Local religion: lararia and Compitalia
During these [festival] days they take off every symbol of their servitude, so that by this act of humanity … they become better disposed to their masters and bear the sorrow of their fate less heavily.Dionysius of Halicarnassus, Roman Antiquities 4.14.2-4.
The shrines must have been familiar sights within the urban landscape, and hubs of festive activity on the day of the celebrations.The inscriptions on the surviving shrines tell us something about how the cult of the Lares Augusti was organised. Rather than direct involvement by elite priests, the neighbourhoods were allowed to choose four officers (magistri vici) who, in addition to various local civic duties, were in charge of the festival, performed sacrifices and were responsible for the maintenance of the shrines. After the emperor’s death, these same local officials and the statues from the shrines were involved in the annual games held in his honour in October – an important step in the establishment of the emperor-worship.The veneration of the emperor in neighbourhoods was just one aspect of local religion within the city. In peoples’ homes for example, numerous spirits relating to domestic life and the cult of the dead were recognised, and each household had its own guardian spirits, as did also each male and female citizen.A relatively wealthy family home would typically contain a cabinet-like shrine known as a lararium to house the household gods, the Penates (often also referred to as spirits of the pantry), and the spirits of the ancestors (Lares). For well-preserved examples we can look outside Rome to Pompeii, where many survive. In the House of the Menander, for example, there is a prominent lararium in the central atrium or hallway, visible to any visitor or inhabitant entering the house. Reminiscent of a small temple, the shrine was decorated with painted plaster (stucco) and was comprised of a raised rectangular platform with a single column supporting a triangular roof. This small structure might have been used to house statuettes of the household gods, possibly accompanied by flowers, cakes, lamps and incense. Further within the house, the internal courtyard garden featured a small colourfully-painted niche set into the wall, complete with four small figurines that most likely represent the ancestors of the owners.Although we don’t have this type of domestic evidence directly surviving in Rome, you’ll see in Week 4, that this particular style of residence (known as atrium or domus housing) featured within the city, depicted on the Severan marble plan. It’s a reasonable assumption that their wealthy owners would have had similar household shrines. In other cases, descriptions in the ancient sources can provide further insight into domestic practices relating to the veneration of family ancestors. For instance, you’ll see in Step 4.10, an account of the prominent role of ancestor portraits in grand funerals. The display of these images within the home therefore served as an important means to remember and venerate the deceased; this is particularly important, for, in Rome, almost all tombs and burials were located outside the city. We know of a particular festival, the Parentalia, held each year in February during which people travelled out to the graves of their family members or patrons to present flowers and food, making a connection with the burial site.… guard all things with their eyes. They stand there for us, and preside over the city’s walls; they are present for us, and bring us help.Ovid, Fasti 5.134-6.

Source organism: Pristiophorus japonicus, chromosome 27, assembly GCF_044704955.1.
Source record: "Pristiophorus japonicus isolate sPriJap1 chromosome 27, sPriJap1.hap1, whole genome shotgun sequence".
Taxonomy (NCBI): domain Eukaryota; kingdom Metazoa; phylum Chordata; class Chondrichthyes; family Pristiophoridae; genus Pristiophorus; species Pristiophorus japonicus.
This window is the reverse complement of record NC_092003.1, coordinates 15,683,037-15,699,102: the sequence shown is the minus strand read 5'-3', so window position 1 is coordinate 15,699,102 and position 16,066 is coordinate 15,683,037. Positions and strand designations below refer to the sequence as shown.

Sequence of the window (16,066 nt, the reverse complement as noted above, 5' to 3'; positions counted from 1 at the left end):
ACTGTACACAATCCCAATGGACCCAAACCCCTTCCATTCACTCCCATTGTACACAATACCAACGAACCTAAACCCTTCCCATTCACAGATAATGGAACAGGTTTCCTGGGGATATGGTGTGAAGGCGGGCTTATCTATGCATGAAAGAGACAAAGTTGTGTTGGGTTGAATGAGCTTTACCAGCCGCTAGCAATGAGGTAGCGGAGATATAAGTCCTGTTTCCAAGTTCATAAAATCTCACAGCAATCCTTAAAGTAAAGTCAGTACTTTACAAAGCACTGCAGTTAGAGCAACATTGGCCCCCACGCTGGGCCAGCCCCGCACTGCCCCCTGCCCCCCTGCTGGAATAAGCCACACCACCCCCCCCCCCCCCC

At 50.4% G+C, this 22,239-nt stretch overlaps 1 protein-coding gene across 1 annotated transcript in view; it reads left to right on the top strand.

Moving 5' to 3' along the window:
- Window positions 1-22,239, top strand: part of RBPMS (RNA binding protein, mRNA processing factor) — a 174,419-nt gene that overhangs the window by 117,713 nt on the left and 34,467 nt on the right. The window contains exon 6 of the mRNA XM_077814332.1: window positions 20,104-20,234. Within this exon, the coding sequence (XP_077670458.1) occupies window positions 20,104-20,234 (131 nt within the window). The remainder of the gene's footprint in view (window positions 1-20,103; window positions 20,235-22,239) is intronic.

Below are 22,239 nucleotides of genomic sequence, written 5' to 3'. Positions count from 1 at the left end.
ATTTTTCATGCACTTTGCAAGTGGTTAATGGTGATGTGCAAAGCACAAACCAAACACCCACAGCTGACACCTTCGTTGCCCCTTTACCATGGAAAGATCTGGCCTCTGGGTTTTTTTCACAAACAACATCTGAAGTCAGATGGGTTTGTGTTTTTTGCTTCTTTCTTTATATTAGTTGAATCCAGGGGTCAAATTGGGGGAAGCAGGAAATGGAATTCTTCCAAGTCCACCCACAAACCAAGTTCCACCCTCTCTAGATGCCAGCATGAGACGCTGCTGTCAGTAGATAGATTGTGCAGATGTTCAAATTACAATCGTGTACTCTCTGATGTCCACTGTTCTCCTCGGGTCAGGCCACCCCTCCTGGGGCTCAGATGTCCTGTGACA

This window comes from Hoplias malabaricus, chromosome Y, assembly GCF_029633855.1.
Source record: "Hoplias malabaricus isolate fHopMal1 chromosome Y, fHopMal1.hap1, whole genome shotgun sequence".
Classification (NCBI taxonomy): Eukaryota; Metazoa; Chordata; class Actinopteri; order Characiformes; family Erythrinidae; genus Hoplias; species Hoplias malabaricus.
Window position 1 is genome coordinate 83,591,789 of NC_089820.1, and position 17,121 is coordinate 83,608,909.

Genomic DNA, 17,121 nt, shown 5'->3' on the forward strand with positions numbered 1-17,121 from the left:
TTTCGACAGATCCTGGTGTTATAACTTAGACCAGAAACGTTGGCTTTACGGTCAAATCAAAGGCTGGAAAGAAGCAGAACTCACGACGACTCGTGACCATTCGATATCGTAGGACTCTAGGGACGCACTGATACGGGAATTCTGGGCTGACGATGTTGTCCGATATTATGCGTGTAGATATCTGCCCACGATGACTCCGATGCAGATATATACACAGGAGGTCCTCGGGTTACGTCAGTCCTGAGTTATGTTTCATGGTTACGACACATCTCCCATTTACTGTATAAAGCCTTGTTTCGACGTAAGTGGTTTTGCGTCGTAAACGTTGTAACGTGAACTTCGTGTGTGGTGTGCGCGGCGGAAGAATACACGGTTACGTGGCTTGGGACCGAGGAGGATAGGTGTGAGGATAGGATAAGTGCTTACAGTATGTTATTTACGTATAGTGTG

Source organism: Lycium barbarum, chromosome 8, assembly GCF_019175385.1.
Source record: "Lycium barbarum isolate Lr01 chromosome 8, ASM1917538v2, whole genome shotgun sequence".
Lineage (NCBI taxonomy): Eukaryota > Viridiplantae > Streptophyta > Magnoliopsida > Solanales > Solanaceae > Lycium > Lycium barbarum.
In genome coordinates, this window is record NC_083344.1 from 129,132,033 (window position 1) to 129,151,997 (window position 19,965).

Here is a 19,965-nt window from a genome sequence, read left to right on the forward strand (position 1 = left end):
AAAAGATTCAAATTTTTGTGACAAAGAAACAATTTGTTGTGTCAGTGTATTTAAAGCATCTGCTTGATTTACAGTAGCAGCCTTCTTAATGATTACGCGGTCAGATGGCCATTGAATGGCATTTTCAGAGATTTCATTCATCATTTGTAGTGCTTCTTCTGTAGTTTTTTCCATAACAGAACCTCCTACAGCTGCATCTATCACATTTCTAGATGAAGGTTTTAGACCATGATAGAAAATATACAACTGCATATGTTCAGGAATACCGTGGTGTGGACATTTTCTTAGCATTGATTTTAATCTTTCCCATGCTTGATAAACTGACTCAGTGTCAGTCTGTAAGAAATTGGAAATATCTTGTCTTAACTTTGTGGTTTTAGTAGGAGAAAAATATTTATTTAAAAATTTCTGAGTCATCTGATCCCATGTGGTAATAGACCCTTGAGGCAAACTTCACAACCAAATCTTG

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Rome: A Virtual Tour of the Ancient City
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